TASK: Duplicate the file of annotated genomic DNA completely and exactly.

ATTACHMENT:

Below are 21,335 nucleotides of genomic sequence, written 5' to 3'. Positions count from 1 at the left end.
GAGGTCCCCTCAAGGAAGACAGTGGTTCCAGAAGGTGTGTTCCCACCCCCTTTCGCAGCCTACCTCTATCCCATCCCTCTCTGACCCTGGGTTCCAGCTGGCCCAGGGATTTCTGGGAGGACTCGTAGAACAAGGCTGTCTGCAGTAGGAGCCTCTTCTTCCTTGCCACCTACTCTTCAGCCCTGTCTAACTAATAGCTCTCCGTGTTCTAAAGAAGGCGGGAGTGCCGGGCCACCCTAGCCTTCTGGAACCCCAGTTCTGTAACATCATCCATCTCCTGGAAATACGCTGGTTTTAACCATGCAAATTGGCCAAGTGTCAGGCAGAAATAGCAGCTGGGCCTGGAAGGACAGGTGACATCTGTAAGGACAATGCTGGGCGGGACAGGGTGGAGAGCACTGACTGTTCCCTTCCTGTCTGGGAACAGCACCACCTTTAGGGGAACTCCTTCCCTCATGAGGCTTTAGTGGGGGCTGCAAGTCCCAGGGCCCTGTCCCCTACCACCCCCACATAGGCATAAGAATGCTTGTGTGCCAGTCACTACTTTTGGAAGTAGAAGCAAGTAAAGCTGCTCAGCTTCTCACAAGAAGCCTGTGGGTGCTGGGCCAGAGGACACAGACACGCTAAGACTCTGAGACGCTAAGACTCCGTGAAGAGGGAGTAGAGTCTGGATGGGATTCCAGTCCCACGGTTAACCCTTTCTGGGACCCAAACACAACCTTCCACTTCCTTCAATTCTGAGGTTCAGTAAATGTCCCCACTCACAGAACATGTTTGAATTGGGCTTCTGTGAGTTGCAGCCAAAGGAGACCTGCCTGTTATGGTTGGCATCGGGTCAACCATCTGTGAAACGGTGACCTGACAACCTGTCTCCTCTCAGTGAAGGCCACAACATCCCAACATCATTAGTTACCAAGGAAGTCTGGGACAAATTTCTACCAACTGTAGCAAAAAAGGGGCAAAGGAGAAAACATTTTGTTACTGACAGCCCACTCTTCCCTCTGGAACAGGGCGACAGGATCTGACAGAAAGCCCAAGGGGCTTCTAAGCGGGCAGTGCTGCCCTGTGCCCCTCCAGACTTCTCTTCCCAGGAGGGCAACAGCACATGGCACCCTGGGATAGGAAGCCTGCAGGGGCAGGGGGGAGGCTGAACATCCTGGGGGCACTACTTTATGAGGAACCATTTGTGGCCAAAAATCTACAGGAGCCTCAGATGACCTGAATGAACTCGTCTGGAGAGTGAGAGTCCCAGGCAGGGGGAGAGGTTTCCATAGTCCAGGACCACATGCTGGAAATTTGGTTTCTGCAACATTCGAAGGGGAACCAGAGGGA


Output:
Below are 21,335 nucleotides of genomic sequence, written 5' to 3'. Positions count from 1 at the left end.
GAGGTCCCCTCAAGGAAGACAGTGGTTCCAGAAGGTGTGTTCCCACCCCCTTTCGCAGCCTACCTCTATCCCATCCCTCTCTGACCCTGGGTTCCAGCTGGCCCAGGGATTTCTGGGAGGACTCGTAGAACAAGGCTGTCTGCAGTAGGAGCCTCTTCTTCCTTGCCACCTACTCTTCAGCCCTGTCTAACTAATAGCTCTCCGTGTTCTAAAGAAGGCGGGAGTGCCGGGCCACCCTAGCCTTCTGGAACCCCAGTTCTGTAACATCATCCATCTCCTGGAAATACGCTGGTTTTAACCATGCAAATTGGCCAAGTGTCAGGCAGAAATAGCAGCTGGGCCTGGAAGGACAGGTGACATCTGTAAGGACAATGCTGGGCGGGACAGGGTGGAGAGCACTGACTGTTCCCTTCCTGTCTGGGAACAGCACCACCTTTAGGGGAACTCCTTCCCTCATGAGGCTTTAGTGGGGGCTGCAAGTCCCAGGGCCCTGTCCCCTACCACCCCCACATAGGCATAAGAATGCTTGTGTGCCAGTCACTACTTTTGGAAGTAGAAGCAAGTAAAGCTGCTCAGCTTCTCACAAGAAGCCTGTGGGTGCTGGGCCAGAGGACACAGACACGCTAAGACTCTGAGACGCTAAGACTCCGTGAAGAGGGAGTAGAGTCTGGATGGGATTCCAGTCCCACGGTTAACCCTTTCTGGGACCCAAACACAACCTTCCACTTCCTTCAATTCTGAGGTTCAGTAAATGTCCCCACTCACAGAACATGTTTGAATTGGGCTTCTGTGAGTTGCAGCCAAAGGAGACCTGCCTGTTATGGTTGGCATCGGGTCAACCATCTGTGAAACGGTGACCTGACAACCTGTCTCCTCTCAGTGAAGGCCACAACATCCCAACATCATTAGTTACCAAGGAAGTCTGGGACAAATTTCTACCAACTGTAGCAAAAAAGGGGCAAAGGAGAAAACATTTTGTTACTGACAGCCCACTCTTCCCTCTGGAACAGGGCGACAGGATCTGACAGAAAGCCCAAGGGGCTTCTAAGCGGGCAGTGCTGCCCTGTGCCCCTCCAGACTTCTCTTCCCAGGAGGGCAACAGCACATGGCACCCTGGGATAGGAAGCCTGCAGGGGCAGGGGGGAGGCTGAACATCCTGGGGGCACTACTTTATGAGGAACCATTTGTGGCCAAAAATCTACAGGAGCCTCAGATGACCTGAATGAACTCGTCTGGAGAGTGAGAGTCCCAGGCAGGGGGAGAGGTTTCCATAGTCCAGGACCACATGCTGGAAATTTGGTTTCTGCAACATTCGAAGGGGAACCAGAGGGA